The Referendum on staying in the EU strikes me not as a “great festival of democracy” but more an invitation for tyranny of the majority. Issues this important and decisions this enduring should be decided on the basis of principles and analysis, not a direct measure of popular sentiment or, worse still, fear-stoked self-interest. It also strikes me as full of lessons for humanitarians.
The process has almost boiled down UK membership in the EU to the single issue of refugees/migrants (Trumping for many potential economic ruin) – yet another historic chapter in the denigration of an entire category of human beings due to otherness, this time based on a fear of kebab houses, long-bearded men who aren’t hipsters and increased wait times in the Tory-gutted National Health Service. The tenor of this debate, as that of the more general ‘migrant crisis’, signals well the moribund status of ideals such as humanitarianism.
If that were not enough, then consider the appeal to the EU as a protector of human rights, justice, working class dignity, and democracy itself against the (Tory party’s) British government. Here’s one poster:
The argument, relatively common, strikes me as too common, too causally passed from podium to populous, its accuracy familiar and suffered like the crappy British summer rather than revolting. There is something fundamentally wrong with governance in Britain if it cannot, on its own, protect its citizens and residents from injustice, overzealous anti-terrorism legislation, and the tyranny of the corporate elite. We humanitarians berate governments in places like Sudan, Zimbabwe and Iraq for similar domestic shortcomings. We do so with no small hint of frustration and condescension, an angry and smug appeal to the ‘enlightened’ external world – to the universality and binding commitments of international human rights – that has not yet overtaken the primitive internal state. Can it be that in Great Britain, such lustrous ideals and protections similarly depend upon a relatively full panoply of external laws and courts?
As I (and many others, no less than the UN Secretary General) have blogged elsewhere, the plug seems to have been pulled on the belief that governments should allow such ideals and commitments to constrain self-interest. This downward spiral lies not just in the behavior of states with long dark track records, but in the strengthening norm among the usual champions of international law, human rights, and multilateral civility. The EU’s decision on migrants seems perfectly emblematic in this regard. It should function as a wake-up buzzer, an indication that humanitarian protection needs a new strategy.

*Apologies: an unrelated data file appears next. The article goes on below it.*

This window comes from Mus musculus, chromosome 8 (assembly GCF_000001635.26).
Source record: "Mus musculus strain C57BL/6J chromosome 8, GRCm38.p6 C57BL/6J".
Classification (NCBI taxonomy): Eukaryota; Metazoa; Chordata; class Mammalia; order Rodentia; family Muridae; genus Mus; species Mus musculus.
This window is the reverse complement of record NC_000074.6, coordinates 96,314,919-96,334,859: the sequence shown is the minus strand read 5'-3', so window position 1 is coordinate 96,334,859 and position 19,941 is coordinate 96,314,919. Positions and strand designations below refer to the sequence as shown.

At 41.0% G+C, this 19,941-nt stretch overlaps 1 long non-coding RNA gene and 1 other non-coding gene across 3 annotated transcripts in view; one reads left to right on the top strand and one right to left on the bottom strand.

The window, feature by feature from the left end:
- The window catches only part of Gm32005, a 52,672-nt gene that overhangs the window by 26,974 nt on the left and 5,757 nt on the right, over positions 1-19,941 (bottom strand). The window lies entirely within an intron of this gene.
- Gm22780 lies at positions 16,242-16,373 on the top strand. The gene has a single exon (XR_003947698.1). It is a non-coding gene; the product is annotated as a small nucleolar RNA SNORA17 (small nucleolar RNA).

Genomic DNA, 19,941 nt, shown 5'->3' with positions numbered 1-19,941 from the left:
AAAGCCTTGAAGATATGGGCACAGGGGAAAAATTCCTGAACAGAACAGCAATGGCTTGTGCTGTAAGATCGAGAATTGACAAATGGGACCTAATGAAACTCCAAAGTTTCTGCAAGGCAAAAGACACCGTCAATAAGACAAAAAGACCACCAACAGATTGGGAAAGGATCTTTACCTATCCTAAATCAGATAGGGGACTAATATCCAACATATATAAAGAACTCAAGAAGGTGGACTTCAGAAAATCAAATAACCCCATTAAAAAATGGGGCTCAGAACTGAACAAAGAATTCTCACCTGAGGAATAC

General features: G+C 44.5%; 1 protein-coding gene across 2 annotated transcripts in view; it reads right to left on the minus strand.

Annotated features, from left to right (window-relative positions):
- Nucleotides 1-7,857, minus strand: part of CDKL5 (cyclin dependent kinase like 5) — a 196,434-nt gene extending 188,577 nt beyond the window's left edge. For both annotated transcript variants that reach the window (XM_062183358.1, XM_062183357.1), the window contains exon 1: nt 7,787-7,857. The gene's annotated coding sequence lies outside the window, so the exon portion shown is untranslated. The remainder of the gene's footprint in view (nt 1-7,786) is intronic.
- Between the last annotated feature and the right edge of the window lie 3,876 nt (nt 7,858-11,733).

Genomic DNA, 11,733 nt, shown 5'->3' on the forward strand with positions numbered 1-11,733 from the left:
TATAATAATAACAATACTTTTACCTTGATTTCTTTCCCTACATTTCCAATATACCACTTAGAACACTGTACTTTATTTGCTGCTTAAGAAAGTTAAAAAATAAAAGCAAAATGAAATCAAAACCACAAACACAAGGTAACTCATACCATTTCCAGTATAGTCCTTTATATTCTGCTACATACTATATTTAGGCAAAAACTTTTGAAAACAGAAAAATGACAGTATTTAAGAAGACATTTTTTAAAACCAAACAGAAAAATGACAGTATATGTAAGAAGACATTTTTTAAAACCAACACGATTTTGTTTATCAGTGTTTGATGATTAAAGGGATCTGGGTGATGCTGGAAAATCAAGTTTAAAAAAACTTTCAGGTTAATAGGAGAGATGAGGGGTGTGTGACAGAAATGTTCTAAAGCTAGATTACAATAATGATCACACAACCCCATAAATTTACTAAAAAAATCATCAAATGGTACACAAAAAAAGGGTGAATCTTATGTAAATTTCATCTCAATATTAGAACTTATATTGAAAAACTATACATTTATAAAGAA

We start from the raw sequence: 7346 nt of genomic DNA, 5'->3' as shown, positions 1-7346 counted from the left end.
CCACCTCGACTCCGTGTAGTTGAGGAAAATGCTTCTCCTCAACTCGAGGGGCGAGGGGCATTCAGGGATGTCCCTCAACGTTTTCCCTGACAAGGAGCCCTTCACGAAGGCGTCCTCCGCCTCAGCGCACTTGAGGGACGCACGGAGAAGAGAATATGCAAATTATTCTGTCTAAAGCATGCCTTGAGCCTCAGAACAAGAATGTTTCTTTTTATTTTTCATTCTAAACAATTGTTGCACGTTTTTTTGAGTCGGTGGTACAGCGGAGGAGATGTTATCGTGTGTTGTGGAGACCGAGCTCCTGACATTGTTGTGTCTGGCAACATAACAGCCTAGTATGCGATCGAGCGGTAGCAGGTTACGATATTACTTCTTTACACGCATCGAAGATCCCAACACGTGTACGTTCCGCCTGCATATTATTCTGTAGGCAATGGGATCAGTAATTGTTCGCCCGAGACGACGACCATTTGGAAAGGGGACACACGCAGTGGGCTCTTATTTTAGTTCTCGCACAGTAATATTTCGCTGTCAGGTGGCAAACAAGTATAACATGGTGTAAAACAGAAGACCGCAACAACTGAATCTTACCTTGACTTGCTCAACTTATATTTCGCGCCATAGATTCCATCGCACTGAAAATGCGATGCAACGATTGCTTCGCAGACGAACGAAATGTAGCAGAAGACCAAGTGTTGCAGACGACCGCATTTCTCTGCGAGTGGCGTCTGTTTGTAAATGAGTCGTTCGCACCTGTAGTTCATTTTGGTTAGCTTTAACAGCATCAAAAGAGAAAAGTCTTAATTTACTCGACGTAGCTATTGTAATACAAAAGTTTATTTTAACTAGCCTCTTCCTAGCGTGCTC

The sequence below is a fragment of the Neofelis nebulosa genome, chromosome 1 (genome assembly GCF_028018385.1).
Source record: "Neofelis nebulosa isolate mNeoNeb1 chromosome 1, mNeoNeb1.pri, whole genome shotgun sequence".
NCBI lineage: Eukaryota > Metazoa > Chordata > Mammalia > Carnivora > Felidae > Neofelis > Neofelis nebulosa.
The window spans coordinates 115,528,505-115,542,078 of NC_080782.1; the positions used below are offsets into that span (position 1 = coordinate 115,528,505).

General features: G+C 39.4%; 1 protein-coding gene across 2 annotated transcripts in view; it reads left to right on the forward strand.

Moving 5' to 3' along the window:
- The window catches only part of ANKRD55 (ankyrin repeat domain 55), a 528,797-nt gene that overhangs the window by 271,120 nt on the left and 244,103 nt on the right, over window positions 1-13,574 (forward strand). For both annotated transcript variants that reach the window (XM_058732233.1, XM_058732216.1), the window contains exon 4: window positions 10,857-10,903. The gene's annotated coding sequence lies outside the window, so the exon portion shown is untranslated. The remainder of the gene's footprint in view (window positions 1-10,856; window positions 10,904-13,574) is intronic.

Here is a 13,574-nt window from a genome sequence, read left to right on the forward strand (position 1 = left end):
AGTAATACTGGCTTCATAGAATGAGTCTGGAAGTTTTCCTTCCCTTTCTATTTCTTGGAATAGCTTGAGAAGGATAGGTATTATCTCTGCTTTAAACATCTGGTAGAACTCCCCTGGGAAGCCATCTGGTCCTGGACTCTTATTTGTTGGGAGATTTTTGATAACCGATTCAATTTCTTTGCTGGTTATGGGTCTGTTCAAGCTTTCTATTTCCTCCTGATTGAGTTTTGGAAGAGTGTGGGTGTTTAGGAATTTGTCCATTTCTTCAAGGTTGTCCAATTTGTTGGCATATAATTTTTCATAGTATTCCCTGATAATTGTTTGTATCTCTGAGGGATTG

In places like South Sudan, Syria or Central African Republic, humanitarians confront their increasing impotence, an inability to appeal to international commitments and norms that were never fully upheld, but at least held some power. As Ban Ki-moon declared, “our global landscape is still blighted with the brazen and brutal erosion of respect for international human rights and humanitarian law.” As a practice, humanitarian protection – the duty of humanitarians to move beyond a sterile delivery of material assistance and work towards protection – seems depressingly lost. Experts convene and much more easily describe the abysmal state of affairs than potential ways forward. This report of such a meeting held last June (disclosure, I am one of the authors), for example, identified three potentially useful strategies, but without any delusion that they solve the problem:
[… a] strengthened capacity to leverage political and armed actors resulting from (1) better analysis, of the sort that reveals not only the violations/abuses but also potential tactics towards ending them […]; (2) a deliberate, broader engagement with a wide range of actors external to the humanitarian sector; and, (3) greater humanitarian independence from political power.
Perhaps, as I have come to understand on the eve of the UK’s EU Referendum, there really is something quite wrong with the necessity of appealing to external, supra-sovereign covenants in order to guarantee fundamental human rights. Such agreements work well enough for technical issues, like patent law or aviation safety, but perhaps we should never have diverted so much effort into the internationalization of our humanity. Instead, we should have focused that energy and effort into its localization, into all the different locals, from the ground up. Perhaps therefore we need to accept the decline of universal norms and official disregard for international covenants, and begin the 25-year march not to their reaffirmation but their replacement at each and every national level. Local civil society as the centerpiece, rather than us international do-gooders. Because in or out of a common union should affect commerce, travel and cross-border law enforcement, not justice, rights or democracy.